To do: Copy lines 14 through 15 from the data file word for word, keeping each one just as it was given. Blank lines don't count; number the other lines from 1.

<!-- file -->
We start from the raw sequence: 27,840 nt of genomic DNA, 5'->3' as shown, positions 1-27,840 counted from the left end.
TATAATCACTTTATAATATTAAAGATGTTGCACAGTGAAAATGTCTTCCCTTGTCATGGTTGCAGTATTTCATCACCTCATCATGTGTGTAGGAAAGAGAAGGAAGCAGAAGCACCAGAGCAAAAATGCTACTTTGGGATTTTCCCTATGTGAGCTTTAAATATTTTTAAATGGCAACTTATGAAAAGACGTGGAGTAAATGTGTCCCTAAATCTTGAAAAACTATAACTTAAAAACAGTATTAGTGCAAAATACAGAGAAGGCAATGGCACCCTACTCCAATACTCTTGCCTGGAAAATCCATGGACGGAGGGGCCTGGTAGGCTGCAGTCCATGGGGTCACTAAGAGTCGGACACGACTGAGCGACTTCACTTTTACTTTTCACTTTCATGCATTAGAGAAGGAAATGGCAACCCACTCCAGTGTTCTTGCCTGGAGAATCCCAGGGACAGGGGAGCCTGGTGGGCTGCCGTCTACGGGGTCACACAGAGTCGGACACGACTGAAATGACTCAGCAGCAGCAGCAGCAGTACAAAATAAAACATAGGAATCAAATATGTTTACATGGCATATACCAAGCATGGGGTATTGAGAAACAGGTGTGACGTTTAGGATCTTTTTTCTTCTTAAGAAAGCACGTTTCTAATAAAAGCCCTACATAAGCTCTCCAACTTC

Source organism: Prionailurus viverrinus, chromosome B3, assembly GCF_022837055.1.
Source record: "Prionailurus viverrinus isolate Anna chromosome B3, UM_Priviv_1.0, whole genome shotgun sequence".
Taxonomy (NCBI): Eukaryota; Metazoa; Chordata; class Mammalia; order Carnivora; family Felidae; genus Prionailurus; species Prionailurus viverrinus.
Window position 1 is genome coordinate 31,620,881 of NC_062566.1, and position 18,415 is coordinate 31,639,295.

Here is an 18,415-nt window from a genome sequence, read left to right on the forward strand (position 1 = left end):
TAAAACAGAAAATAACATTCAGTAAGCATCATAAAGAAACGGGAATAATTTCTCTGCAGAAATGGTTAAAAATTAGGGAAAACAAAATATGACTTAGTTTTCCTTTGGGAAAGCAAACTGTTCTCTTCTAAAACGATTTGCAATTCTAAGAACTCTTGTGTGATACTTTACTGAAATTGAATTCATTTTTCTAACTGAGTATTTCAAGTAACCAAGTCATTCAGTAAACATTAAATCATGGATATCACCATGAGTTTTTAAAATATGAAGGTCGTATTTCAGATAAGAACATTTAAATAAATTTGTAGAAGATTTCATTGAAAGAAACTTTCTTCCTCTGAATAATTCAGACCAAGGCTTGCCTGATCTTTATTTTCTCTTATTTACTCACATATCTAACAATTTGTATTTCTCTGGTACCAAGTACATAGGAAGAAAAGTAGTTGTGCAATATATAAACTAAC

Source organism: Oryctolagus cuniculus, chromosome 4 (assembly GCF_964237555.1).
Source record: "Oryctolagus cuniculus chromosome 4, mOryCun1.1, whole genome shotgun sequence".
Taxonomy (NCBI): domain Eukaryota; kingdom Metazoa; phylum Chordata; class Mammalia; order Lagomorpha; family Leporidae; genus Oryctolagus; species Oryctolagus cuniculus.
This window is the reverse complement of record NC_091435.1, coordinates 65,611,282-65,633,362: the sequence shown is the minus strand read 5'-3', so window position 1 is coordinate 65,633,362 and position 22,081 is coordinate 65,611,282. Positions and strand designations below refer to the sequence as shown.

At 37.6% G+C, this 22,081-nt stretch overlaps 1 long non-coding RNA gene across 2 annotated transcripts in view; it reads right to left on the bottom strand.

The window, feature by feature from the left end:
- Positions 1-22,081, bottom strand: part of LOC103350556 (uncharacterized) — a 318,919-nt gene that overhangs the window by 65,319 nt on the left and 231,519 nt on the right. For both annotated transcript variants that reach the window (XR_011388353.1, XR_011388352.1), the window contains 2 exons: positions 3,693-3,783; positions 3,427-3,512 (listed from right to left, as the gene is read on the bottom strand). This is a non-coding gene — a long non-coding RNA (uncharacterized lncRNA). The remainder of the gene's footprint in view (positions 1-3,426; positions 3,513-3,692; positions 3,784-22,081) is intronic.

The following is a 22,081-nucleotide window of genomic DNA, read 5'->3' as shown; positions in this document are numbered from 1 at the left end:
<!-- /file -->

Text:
The window, feature by feature from the left end:
- Positions 1-22,081, bottom strand: part of LOC103350556 (uncharacterized) — a 318,919-nt gene that overhangs the window by 65,319 nt on the left and 231,519 nt on the right. For both annotated transcript variants that reach the window (XR_011388353.1, XR_011388352.1), the window contains 2 exons: positions 3,693-3,783; positions 3,427-3,512 (listed from right to left, as the gene is read on the bottom strand). This is a non-coding gene — a long non-coding RNA (uncharacterized lncRNA). The remainder of the gene's footprint in view (positions 1-3,426; positions 3,513-3,692; positions 3,784-22,081) is intronic.